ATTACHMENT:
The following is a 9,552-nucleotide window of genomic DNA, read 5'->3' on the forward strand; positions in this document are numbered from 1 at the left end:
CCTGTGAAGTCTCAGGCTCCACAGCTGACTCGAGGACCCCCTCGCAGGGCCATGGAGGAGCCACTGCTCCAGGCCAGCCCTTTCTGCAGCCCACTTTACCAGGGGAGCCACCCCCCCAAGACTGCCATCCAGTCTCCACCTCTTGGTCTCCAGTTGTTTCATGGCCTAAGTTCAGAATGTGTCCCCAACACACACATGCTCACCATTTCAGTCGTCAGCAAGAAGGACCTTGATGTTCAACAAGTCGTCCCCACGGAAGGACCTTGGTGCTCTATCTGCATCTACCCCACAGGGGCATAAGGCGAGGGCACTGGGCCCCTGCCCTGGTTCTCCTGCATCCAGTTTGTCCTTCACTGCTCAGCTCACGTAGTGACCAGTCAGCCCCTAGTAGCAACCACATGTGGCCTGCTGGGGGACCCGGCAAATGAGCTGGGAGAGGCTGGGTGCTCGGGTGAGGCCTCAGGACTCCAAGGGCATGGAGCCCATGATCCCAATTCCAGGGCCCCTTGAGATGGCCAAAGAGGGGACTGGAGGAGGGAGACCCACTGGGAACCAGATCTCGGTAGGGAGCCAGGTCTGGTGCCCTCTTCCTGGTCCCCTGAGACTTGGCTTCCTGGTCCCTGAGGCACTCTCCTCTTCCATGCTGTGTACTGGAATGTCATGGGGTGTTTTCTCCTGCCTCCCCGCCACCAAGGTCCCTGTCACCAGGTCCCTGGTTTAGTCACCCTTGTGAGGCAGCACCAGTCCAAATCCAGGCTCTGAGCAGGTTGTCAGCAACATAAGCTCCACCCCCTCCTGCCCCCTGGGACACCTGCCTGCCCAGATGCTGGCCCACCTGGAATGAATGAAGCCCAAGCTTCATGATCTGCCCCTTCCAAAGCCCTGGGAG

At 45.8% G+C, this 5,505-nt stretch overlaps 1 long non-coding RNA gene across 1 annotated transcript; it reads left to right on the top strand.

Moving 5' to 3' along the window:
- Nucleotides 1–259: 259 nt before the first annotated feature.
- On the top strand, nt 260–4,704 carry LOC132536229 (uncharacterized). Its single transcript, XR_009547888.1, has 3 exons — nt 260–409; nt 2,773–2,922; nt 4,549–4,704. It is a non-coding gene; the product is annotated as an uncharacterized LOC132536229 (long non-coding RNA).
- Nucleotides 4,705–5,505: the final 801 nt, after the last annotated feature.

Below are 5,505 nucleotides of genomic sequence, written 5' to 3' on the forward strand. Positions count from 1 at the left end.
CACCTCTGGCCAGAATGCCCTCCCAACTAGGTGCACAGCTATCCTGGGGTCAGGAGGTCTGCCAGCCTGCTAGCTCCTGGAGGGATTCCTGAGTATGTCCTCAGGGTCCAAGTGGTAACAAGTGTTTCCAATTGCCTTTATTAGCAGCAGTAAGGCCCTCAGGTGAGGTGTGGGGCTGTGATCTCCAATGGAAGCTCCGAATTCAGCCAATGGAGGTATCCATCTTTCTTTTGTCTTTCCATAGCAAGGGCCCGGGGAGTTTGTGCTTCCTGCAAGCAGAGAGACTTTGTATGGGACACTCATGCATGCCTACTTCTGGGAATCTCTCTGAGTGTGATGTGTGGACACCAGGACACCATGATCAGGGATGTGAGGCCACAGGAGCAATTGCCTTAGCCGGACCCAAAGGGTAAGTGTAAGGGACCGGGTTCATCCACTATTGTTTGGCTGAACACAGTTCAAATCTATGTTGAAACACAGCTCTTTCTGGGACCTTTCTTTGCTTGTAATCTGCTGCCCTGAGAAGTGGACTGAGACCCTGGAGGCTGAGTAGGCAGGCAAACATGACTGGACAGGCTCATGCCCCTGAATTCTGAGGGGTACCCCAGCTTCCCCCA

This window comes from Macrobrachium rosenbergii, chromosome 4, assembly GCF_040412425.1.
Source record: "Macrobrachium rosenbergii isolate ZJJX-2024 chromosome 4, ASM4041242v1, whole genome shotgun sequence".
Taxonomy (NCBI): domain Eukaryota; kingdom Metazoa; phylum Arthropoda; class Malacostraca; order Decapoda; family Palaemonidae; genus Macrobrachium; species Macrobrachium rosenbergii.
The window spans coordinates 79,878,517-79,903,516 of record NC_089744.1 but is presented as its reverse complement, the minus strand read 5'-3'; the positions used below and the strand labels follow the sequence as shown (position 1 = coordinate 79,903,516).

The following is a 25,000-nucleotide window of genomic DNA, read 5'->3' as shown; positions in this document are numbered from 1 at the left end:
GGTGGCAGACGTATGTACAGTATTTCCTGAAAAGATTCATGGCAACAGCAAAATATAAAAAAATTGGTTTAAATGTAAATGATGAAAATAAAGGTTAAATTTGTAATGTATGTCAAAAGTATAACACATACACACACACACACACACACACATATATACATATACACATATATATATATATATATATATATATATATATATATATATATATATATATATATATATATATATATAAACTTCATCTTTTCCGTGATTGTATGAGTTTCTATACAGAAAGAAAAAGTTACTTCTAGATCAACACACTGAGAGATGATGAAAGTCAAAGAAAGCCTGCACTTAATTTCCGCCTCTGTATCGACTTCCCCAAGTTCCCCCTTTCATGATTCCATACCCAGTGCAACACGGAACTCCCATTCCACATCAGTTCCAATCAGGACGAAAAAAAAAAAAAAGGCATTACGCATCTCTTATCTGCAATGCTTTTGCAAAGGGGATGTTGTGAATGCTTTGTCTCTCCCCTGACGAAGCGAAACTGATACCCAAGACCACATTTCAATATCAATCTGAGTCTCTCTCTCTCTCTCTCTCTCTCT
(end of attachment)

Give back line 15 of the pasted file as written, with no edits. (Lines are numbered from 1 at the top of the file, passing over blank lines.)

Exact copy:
GGTGGCAGACGTATGTACAGTATTTCCTGAAAAGATTCATGGCAACAGCAAAATATAAAAAAATTGGTTTAAATGTAAATGATGAAAATAAAGGTTAAATTTGTAATGTATGTCAAAAGTATAACACATACACACACACACACACACACACATATATACATATACACATATATATATATATATATATATATATATATATATATATATATATATATATATATATATATATATATAAACTTCATCTTTTCCGTGATTGTATGAGTTTCTATACAGAAAGAAAAAGTTACTTCTAGATCAACACACTGAGAGATGATGAAAGTCAAAGAAAGCCTGCACTTAATTTCCGCCTCTGTATCGACTTCCCCAAGTTCCCCCTTTCATGATTCCATACCCAGTGCAACACGGAACTCCCATTCCACATCAGTTCCAATCAGGACGAAAAAAAAAAAAAAGGCATTACGCATCTCTTATCTGCAATGCTTTTGCAAAGGGGATGTTGTGAATGCTTTGTCTCTCCCCTGACGAAGCGAAACTGATACCCAAGACCACATTTCAATATCAATCTGAGTCTCTCTCTCTCTCTCTCTCTCTCT